With our modern lifestyles and work patterns meaning that we are spending an increasing amount of time indoors, many people are no longer getting the sun exposure they need to top up their vitamin D levels.
In fact, The Department of Health recommends that between October and March everyone should consider taking a daily supplement containing 10 µg of vitamin D to ensure that their levels of this vitamin are at an optimum.
And for those that fall into the categories below, it recommends taking this level of vitamin D supplement year round. Those who:
- aren’t often outdoors – for example, if you’re frail or housebound
- are in an institution like a care home
- usually wear clothes that cover up most of your skin when outdoors
Now new scientific research has identified over 50s as one particular group that are at risk of a deficiency.
The research carried out by at Trinity College Dublin found that more than (57 per cent) of adults over the age of 50 had inadequate levels of serum vitamin D, of which just over a quarter (26 per cent) were classed as vitamin D deficient.
Published in the international, peer-reviewed journal Nutrients, the study was based on 6,004 midlife and older adults, living at Northern latitudes (England, 50-55oN) derived from the English Longitudinal Study of Ageing (ELSA).
It identified a number of factors associated with vitamin D deficiency. This included being aged 80+ years, being obese and having a sedentary lifestyle.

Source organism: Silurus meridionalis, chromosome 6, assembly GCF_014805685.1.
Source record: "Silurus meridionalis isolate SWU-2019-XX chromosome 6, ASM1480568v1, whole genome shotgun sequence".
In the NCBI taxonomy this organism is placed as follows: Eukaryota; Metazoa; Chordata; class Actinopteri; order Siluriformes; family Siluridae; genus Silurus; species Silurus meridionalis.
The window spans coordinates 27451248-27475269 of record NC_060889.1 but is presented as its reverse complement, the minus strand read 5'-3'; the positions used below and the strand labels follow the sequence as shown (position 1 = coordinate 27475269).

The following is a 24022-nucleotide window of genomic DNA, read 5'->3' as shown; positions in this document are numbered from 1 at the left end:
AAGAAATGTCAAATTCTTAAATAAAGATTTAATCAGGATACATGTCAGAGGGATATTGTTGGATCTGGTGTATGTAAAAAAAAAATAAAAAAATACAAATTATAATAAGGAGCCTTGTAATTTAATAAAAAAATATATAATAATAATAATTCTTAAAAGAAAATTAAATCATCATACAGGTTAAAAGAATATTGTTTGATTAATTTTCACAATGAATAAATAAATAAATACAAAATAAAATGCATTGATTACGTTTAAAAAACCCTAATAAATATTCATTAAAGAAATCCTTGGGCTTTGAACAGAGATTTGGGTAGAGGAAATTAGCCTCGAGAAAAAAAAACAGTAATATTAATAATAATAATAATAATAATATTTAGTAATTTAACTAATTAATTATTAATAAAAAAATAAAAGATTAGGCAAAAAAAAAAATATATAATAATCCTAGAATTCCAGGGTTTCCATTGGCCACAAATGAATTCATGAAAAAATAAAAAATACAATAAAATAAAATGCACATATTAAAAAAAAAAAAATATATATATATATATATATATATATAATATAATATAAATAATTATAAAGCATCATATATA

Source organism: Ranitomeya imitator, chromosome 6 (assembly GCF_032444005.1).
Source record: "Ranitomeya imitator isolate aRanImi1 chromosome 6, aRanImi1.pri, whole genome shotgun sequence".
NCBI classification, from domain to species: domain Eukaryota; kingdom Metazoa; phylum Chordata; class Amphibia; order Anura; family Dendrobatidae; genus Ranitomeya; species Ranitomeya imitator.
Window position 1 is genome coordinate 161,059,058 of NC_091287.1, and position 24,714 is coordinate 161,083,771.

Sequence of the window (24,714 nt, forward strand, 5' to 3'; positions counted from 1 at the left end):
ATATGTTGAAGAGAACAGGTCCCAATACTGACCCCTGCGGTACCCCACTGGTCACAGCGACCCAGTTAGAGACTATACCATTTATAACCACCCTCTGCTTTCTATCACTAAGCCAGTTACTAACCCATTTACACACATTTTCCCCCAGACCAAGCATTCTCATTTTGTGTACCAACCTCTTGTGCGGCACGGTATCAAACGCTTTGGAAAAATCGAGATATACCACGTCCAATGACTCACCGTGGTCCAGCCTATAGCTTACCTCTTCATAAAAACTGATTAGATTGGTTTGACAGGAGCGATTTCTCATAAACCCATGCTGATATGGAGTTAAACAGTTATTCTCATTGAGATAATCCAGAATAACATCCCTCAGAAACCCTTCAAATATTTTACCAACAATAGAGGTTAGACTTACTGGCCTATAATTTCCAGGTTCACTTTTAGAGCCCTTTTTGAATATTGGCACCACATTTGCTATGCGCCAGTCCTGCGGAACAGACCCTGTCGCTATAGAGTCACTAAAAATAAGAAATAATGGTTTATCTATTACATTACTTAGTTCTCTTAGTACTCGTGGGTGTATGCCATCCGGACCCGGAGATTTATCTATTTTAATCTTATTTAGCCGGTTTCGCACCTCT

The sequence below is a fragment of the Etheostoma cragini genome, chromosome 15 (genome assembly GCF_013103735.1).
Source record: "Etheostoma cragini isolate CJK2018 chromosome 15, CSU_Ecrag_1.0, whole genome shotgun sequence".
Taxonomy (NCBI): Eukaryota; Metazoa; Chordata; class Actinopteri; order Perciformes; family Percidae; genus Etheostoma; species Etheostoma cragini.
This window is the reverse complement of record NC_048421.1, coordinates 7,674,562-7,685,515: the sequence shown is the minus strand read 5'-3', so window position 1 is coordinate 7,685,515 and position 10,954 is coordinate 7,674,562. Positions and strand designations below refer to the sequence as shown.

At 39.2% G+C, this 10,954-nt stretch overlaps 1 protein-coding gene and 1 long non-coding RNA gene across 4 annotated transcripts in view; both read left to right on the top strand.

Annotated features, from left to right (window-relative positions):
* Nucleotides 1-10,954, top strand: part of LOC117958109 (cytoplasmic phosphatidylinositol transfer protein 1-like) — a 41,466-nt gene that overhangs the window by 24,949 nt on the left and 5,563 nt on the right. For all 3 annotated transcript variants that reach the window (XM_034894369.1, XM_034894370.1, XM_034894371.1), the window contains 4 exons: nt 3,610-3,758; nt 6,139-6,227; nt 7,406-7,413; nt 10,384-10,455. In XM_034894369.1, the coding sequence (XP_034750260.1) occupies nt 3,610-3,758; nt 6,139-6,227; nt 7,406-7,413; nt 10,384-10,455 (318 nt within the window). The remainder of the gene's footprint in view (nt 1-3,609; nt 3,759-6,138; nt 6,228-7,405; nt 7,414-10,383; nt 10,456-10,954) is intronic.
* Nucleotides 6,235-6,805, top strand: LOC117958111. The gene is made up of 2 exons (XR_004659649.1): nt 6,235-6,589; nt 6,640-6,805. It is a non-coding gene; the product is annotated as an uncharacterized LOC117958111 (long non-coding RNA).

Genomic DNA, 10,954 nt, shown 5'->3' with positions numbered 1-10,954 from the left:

Commenting Co-Author and Trinity Research Fellow Dr Eamon Laird, said, “The high rates of deficiency are similar to rates seen in other high latitude countries such as Ireland. However, other more northern countries such as Finland have implemented a successful vitamin D fortification policy which has all but eliminated deficiency in the population. Such a policy could easily be implemented in the UK and Ireland .”
Echoing these sentiments and arguing that we need to look beyond vitamin D supplements, First Author Dr Niamh Aspell, added, “Those who used a vitamin D supplement, were less likely to be vitamin D deficient as may be expected, but supplement use was low (4.4 per cent) and, therefore, food fortification and other strategies need to be considered at policy level for older populations.”
Vitamin D plays an essential role in helping to regulate ‘the amount of calcium and phosphate in the body’, according to the NHS, with these nutrients helping to keep bones, teeth and muscles healthy.